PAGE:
Kill on Command
|Title:||Kill on Command|
|Date(s):||75kb or 20 typewritten pages|
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"Murphy's probationary period is over and Cowley has entrusted him with the job of eliminating a traitor in CI5's midst, Bodie. Murphy is so torn by the conflict between his loyalty to CI5 and the loyalty he feels for his friend that the psychological distress nearly breaks him. Bodie and Doyle's insistence upon helping him with whatever problem he's having only exacerbates the issue."
"C tells Murphy that B is a traitor and he has to kill him. Murphy is really upset as he his a bit in love with B -- to make him worse, B&D have realized something is wrong, and try to help getting him to talk, and offering sexual comfort (B while D watches -- they all know that Murphy is really taken with B). In the end, Murphy resigns as he is more loyal to people than to CI5, and can't believe B is guilty -- and he isn't! It was a psychological test all new agents go through (B&D too: theirs was a setup where they were accused of killing a civilian). Eventually, B&D stayed on -- and Murphy might, too."
Reactions and Reviews
I see [Bodie and Doyle] as having a very special sort of love just for each other, that nobody else would ever be able to touch, or even come close to sharing with them; being a 'romantic' again, I'd like to think there'd be no other MEN for them, but I can still see them having women on the side, while being lovers with each other. The way I best like to think of it is probably described most closely in 'Kill On Command' by Meg Lewtan (THE Fiction Supplement #2). Bodie made love to Murph and Doyle was able to freely allow that, because he and Bodie are so secure in their love for each other, and their place in each other's lives, they KNOW they never need to worry about anyone usurping that love, or that importance—no matter who (WHOM?) either of them might also make love with! That's the way I like to think of their relationship, but— while that's certainly a lovely idea, I wonder how HUMANLY possible even that situation could be? Wouldn't normal 'jealousy' rear its head, sooner or later possessiveness? It would have to be a very, very loving and mature relationship to have such a 'free' attitude as the one I'd like to believe in for B/D.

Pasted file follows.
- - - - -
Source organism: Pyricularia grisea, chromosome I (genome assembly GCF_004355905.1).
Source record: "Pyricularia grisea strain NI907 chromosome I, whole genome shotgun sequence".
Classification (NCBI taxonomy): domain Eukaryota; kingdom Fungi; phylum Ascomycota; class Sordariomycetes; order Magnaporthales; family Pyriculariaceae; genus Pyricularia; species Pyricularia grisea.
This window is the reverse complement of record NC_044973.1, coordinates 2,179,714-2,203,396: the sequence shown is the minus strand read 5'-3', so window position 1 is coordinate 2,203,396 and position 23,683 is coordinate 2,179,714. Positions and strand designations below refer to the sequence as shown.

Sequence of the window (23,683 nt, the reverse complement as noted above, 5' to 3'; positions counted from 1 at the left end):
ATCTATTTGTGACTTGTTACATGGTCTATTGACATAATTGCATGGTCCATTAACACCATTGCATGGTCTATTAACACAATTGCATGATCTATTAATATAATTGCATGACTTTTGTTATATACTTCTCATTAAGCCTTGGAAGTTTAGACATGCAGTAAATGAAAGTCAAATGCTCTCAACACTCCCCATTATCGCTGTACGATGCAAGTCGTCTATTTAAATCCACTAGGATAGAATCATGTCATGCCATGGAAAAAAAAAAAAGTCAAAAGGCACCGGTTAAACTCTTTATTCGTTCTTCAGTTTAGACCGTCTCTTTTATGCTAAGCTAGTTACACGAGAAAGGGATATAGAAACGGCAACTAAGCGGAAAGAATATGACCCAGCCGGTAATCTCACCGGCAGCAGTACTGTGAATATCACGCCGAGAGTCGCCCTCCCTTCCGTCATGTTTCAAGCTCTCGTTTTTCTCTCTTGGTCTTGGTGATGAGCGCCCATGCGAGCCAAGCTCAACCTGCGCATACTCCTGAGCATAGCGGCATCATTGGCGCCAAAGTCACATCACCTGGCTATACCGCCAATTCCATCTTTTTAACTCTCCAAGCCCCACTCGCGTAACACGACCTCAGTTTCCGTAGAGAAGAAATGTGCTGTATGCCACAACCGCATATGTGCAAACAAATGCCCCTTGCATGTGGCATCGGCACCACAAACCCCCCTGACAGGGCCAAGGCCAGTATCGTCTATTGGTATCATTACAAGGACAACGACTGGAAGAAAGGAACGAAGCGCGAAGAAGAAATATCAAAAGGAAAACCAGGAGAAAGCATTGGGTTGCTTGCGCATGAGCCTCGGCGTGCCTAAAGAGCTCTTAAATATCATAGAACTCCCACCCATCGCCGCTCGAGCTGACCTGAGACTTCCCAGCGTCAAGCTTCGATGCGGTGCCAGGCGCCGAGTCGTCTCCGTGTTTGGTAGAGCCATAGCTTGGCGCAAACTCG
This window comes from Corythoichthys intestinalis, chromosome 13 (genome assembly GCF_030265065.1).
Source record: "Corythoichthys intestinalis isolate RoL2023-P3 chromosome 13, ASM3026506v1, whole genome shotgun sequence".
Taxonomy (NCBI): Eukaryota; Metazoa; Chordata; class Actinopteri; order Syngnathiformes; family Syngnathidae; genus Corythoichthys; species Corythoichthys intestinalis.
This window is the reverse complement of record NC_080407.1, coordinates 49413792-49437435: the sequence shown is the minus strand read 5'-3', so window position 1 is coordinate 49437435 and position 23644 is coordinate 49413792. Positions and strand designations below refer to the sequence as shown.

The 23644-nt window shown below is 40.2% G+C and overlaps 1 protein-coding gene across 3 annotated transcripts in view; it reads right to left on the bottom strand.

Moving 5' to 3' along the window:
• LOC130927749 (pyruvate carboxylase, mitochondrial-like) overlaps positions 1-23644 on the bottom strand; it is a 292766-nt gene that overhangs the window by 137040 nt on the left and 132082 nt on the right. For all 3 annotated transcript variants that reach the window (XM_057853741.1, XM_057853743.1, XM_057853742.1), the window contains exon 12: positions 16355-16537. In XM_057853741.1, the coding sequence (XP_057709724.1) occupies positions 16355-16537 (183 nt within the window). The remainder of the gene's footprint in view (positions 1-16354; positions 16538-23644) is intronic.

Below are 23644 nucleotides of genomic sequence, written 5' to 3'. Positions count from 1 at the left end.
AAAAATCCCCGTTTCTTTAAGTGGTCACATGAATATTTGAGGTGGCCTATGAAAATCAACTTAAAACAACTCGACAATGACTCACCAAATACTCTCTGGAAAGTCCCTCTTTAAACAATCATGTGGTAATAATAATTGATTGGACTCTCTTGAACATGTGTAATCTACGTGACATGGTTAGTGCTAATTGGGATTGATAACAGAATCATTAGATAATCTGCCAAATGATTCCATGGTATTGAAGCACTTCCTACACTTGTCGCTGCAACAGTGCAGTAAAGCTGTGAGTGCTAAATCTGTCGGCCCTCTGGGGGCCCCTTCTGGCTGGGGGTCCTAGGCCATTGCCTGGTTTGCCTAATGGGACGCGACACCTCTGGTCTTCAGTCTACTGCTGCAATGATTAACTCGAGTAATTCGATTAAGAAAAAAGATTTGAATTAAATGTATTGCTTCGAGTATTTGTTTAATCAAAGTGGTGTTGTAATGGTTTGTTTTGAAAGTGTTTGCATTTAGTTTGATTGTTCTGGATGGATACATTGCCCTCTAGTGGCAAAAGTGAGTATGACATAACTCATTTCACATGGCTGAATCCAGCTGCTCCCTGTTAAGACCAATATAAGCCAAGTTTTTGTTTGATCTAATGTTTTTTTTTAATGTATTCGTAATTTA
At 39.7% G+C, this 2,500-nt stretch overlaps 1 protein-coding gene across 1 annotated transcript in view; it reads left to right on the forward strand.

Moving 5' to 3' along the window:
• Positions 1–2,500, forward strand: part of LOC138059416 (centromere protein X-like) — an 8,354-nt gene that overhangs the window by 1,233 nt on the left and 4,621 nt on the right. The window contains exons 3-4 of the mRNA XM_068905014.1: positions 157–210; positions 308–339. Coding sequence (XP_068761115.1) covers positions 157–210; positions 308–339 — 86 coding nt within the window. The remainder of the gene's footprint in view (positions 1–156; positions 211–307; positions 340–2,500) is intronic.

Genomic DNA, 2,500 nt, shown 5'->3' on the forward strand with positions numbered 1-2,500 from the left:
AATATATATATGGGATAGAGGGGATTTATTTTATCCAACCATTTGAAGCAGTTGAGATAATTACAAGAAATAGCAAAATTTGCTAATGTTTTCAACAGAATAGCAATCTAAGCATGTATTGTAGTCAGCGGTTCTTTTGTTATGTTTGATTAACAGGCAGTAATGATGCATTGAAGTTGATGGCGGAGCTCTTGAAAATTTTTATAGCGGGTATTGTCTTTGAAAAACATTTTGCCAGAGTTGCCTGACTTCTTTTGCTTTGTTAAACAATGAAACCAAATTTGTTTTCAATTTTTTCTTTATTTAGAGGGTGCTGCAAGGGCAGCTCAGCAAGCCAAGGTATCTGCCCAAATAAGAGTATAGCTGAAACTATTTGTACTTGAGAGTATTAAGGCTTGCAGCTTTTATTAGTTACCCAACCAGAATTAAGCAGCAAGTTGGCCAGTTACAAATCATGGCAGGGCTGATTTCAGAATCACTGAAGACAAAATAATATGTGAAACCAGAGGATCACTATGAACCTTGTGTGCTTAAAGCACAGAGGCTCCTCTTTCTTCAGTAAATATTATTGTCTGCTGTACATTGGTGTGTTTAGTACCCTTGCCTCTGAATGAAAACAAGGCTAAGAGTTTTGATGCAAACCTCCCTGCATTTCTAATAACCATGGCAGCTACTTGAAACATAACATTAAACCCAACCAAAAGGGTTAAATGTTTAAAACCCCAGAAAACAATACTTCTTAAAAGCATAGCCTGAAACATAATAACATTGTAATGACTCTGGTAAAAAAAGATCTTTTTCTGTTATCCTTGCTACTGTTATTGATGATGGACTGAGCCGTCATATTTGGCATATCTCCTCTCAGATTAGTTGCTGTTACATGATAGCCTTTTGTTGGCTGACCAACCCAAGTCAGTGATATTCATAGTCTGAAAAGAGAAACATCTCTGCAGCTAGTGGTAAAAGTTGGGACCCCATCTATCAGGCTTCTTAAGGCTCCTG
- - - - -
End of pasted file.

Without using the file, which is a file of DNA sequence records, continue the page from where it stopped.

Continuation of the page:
KILL ON COMMAND was excellent because not only were the characters well drawn but the story itself was engrossing. It's a scenario I can readily imagine coming from Cowley. The interaction of Bodie, Doyle and Murphy provided insight into their characters, something Meg does so well in many of her stories.